What a difference a month makes. We entered this year with a debt  crisis in Europe and a growth crisis in the US. Investors were  terrified, governments were falling and there was a total lack of  political leadership both in Europe and the US. Corporations were in  retrenchment mode and even the bulls were retreating, having taken a  battering in 2011, particularly in the second half of the year.

This weekend, the first one of February, we are looking at financial  markets all over the world booming. It is almost total reversal. Bond  yields in Europe have fallen significantly, with the exception of  Portugal.

For example, Italian bond yields are now down at 5.6 per cent, not a  million miles from where they were this time last year before the  European bond crisis blew up in Silvio’s reconstructed face.

Stock markets, too, are roaring ahead. In fact, the rally in stocks  since the dark days of late November has been spectacular. And the  feelgood factor isn’t just limited to Europe and the US. The Indian  rupee, the Brazilian real and the Mexican peso have risen by more than  7 per cent in four weeks. And investors have added about $7.7 billion  to emerging-market equity funds in the same period.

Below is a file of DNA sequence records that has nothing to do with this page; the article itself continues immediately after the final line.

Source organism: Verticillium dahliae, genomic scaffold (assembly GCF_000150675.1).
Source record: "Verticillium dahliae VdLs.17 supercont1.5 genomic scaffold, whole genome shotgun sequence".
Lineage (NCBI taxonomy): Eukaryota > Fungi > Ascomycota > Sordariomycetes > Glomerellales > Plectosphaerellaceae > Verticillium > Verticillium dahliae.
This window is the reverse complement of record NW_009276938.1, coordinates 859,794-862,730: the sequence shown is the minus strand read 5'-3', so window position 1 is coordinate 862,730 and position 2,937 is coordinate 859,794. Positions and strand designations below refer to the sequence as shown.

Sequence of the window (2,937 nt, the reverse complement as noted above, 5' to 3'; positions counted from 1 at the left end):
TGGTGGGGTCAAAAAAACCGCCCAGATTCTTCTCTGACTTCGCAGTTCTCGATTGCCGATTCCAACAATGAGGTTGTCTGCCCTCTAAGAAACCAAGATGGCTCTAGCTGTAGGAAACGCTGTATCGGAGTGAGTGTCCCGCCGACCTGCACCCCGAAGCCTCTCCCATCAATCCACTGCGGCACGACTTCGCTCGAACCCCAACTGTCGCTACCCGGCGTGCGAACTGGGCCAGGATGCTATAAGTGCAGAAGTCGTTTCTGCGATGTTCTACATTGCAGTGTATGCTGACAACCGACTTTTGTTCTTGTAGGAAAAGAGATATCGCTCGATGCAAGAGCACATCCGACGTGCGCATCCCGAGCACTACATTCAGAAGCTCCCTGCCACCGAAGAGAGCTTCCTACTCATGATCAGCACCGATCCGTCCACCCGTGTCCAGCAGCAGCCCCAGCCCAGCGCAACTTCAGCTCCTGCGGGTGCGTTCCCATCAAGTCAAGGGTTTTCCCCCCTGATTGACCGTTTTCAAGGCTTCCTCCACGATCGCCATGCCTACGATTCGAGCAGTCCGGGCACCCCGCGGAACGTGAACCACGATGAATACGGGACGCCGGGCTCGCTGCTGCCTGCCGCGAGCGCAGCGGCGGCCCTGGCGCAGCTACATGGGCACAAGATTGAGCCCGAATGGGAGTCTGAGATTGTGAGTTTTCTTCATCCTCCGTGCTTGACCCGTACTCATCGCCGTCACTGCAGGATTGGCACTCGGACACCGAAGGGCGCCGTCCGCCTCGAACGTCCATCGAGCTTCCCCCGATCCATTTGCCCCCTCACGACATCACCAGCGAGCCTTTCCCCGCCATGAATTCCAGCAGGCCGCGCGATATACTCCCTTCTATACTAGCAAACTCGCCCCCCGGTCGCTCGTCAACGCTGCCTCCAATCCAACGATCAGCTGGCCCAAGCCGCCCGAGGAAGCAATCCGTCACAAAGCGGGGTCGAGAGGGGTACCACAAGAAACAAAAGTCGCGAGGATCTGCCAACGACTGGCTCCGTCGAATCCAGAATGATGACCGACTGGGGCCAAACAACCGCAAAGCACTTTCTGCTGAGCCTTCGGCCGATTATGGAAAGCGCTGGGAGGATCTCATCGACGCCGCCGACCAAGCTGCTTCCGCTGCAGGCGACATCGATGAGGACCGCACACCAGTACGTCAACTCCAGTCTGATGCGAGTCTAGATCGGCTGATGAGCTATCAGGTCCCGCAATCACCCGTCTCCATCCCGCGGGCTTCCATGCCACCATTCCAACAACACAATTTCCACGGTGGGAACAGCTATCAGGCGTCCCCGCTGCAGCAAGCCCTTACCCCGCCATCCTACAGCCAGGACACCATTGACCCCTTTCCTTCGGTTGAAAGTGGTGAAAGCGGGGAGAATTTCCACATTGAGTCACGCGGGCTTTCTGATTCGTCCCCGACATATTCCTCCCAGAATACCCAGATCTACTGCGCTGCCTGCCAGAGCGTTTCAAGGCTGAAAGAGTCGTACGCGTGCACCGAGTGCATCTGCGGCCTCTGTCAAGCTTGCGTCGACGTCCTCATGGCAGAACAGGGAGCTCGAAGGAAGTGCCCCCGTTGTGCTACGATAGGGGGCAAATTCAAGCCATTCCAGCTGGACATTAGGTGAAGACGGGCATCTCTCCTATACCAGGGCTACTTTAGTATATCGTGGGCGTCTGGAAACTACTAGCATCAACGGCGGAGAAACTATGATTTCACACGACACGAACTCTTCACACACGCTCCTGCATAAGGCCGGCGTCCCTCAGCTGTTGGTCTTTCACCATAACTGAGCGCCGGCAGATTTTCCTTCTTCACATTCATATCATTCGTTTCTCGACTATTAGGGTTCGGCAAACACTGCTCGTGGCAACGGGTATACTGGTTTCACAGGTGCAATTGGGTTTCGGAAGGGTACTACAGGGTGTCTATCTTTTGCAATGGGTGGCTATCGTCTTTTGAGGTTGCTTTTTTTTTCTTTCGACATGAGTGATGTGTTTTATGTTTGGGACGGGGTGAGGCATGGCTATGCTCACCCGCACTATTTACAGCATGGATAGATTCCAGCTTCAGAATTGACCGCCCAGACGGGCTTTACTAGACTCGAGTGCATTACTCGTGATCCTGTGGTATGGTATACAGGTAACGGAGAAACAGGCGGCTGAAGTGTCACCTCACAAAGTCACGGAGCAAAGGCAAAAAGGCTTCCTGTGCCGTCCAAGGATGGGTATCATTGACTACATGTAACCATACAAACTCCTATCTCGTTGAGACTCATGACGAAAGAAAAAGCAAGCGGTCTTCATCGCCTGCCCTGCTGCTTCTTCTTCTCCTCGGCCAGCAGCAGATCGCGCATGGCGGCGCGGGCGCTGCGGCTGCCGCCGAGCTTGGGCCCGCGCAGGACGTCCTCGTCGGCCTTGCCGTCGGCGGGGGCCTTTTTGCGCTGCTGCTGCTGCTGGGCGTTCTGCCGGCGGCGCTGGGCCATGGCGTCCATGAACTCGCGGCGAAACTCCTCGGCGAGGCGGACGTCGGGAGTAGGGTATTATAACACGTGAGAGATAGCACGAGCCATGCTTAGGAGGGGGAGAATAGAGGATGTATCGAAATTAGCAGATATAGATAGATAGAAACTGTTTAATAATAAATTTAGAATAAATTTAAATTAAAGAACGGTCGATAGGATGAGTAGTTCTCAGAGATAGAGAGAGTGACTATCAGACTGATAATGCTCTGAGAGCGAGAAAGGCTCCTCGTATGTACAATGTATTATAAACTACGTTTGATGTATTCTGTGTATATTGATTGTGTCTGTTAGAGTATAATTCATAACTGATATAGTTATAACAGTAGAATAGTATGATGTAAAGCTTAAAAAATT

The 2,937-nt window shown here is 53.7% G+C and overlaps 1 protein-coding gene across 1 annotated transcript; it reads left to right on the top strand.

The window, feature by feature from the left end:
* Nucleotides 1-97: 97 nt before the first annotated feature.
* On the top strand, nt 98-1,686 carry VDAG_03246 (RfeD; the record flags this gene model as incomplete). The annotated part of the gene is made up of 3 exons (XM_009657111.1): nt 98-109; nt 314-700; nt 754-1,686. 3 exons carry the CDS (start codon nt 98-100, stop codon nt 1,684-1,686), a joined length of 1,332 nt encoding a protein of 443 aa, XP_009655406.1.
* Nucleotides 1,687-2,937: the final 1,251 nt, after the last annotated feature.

What is happening? Most fund managers have been caught out by the  rally, having opened the year in cautious mode. I have also been very  surprised by the rally. But the job of columnists is to deal with what  is happening. If they have been caught out, acknowledge it – and then  seek a few explanations.

In answering the ‘why’ question, one aspect of the rally which is  important to note is that the most ‘risky’ assets have risen most – we  are talking about emerging market currencies and many European bond  markets. Why is it happening in the riskiest assets?  For example, are Europe’s peripheral countries, including us, suddenly  more creditworthy? No, we are not. The data in Ireland remains  appalling. Meanwhile, EU-wide growth and unemployment figures are  still atrocious.

Taken together, in Ireland, Portugal, Italy, Spain and Greece, youth  unemployment is well over 30 per cent. Given the fiscal contraction  announced by last Monday’s fiscal compact, countries will have to  reduce national debt significantly each year for the next 20 years, to  get us moving down to the target debt-to-GDP-ratio of 60 per cent.

So how could we be more creditworthy? With the fiscal compact, there  will be precious little money left here, so much will be going out in  debt reduction and interest payments.

The reason markets are rallying is that the central banks are creating  money as never before. They are inflating the bubble again. The  European Central Bank (ECB) for example, will lend €1 trillion to  European banks at the end of this month at 1 per cent. The banks of  Ireland, Greece, Portugal, Italy and Spain give trashy collateral to  the ECB and the ECB will give them fresh crisp cash. Then the banks  lend this money to the bust governments. This is causing the yields on  the bonds to fall.